Frederic J. Schwartz: Cathedrals and Shoes: Concepts of Style in Wölfflin and Adorno
(New German Critique – Number 76, 1999 Winter)
The art-historical notion of style is perhaps best captured in Heinrich Wölfflin’s famous postulate that the essence of the Gothic can be seen as easily in the shoes worn at the time as in the greatest cathedral.Wölfflin is best-known today for his famous Principles of Art History [Kunstgeschichtliche Grundbegriffe, 1915], in which he introduced a priori formal categories that seemed to make the study of visual artifacts a science. The comparison, however, appeared nearly three decades earlier, in the Prolegomena to a Psychology of Architecture of 1886; it was Wölfflin’s doctoral dissertation, and he scrupulously notes his source for the shoes. At the simplest level, style is the presence of a common formal denominator in the visual production of a period. But if we listen to Wölfflin on the Gothic shoe, we note some quite specific idealist assumptions that inform his early concept of style. First, Wölfflin writes that forms can not be reduced to matters, say, of function, material, or technique (to use some then-current categories derived from the work of Gottfried Semper), but express instead a will that often manifests itself in direct opposition to material contingencies.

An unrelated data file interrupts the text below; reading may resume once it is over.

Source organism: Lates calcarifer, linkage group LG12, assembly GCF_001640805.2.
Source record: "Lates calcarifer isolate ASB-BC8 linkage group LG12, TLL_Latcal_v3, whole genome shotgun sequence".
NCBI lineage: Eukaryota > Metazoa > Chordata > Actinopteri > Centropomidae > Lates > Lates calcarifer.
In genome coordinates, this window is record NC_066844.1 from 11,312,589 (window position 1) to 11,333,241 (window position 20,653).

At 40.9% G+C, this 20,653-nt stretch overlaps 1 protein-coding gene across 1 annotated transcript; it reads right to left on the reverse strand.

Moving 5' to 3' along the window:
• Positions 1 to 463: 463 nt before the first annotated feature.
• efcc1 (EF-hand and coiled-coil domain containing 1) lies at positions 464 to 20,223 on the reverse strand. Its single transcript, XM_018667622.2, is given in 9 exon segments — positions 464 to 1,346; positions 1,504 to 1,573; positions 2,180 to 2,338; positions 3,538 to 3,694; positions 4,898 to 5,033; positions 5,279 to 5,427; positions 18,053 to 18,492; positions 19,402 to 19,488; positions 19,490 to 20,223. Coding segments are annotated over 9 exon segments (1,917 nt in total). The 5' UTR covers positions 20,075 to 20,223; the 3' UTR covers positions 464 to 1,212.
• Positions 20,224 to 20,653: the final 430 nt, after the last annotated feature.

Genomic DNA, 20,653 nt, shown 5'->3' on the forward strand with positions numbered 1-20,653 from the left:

But I think we can see best the way fashion haunted style where Wölfflin’s notion of style first appeared, in his discussion of the Gothic shoes. By now, in any case, we should be thoroughly suspicious about Gothic style as Wölfflin wrote about it, visually uniting all of a culture, from shoe to cathedral. Now that style emerges as a construction as much implicated in turn-of-the-century capitalism as in the distant historical past, we might ask just how much spirit there is in Wölfflin’s shoes. If we interrogate Wölfflin’s early text, his scrupulously footnoted dissertation, we get an answer. The answer is that there was probably very little spirit there indeed. Returning to Wölfflin’s source, the Kostümkunde by Hermann Weiss, we can confirm what young art historian writes, that the shoes appeared in the twelfth century. Yet what Wölfflin fails to point out is that, according to the passage he read, they emerged at the end of the twelfth century, and disappeared almost as quickly. Weiss’s characterization of the pointed shoe is in fact quite unambiuous: it was, he wrote, just a strange and passing “fashion”.
William S. Wilson: Reference and Relation